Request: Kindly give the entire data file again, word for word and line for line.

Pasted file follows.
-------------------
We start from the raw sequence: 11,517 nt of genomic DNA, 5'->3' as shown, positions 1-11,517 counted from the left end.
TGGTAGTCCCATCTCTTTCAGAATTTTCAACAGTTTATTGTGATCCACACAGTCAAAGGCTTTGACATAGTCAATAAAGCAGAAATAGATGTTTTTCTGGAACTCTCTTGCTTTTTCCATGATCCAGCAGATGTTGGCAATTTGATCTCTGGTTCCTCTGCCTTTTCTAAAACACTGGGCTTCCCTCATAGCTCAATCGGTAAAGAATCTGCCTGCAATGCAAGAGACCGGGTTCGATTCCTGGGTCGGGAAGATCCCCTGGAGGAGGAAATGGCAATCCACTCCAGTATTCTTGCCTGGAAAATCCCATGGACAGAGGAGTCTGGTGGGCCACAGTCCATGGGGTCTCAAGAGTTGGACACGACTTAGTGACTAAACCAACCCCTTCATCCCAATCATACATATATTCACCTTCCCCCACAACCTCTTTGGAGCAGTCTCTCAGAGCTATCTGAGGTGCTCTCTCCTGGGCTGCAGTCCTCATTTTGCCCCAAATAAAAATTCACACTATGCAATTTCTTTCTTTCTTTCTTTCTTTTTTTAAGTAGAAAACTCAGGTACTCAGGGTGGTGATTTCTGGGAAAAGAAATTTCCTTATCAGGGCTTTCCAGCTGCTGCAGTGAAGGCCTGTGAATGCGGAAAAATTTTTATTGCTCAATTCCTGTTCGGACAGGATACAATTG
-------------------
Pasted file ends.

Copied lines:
We start from the raw sequence: 11,517 nt of genomic DNA, 5'->3' as shown, positions 1-11,517 counted from the left end.
TGGTAGTCCCATCTCTTTCAGAATTTTCAACAGTTTATTGTGATCCACACAGTCAAAGGCTTTGACATAGTCAATAAAGCAGAAATAGATGTTTTTCTGGAACTCTCTTGCTTTTTCCATGATCCAGCAGATGTTGGCAATTTGATCTCTGGTTCCTCTGCCTTTTCTAAAACACTGGGCTTCCCTCATAGCTCAATCGGTAAAGAATCTGCCTGCAATGCAAGAGACCGGGTTCGATTCCTGGGTCGGGAAGATCCCCTGGAGGAGGAAATGGCAATCCACTCCAGTATTCTTGCCTGGAAAATCCCATGGACAGAGGAGTCTGGTGGGCCACAGTCCATGGGGTCTCAAGAGTTGGACACGACTTAGTGACTAAACCAACCCCTTCATCCCAATCATACATATATTCACCTTCCCCCACAACCTCTTTGGAGCAGTCTCTCAGAGCTATCTGAGGTGCTCTCTCCTGGGCTGCAGTCCTCATTTTGCCCCAAATAAAAATTCACACTATGCAATTTCTTTCTTTCTTTCTTTCTTTTTTTAAGTAGAAAACTCAGGTACTCAGGGTGGTGATTTCTGGGAAAAGAAATTTCCTTATCAGGGCTTTCCAGCTGCTGCAGTGAAGGCCTGTGAATGCGGAAAAATTTTTATTGCTCAATTCCTGTTCGGACAGGATACAATTG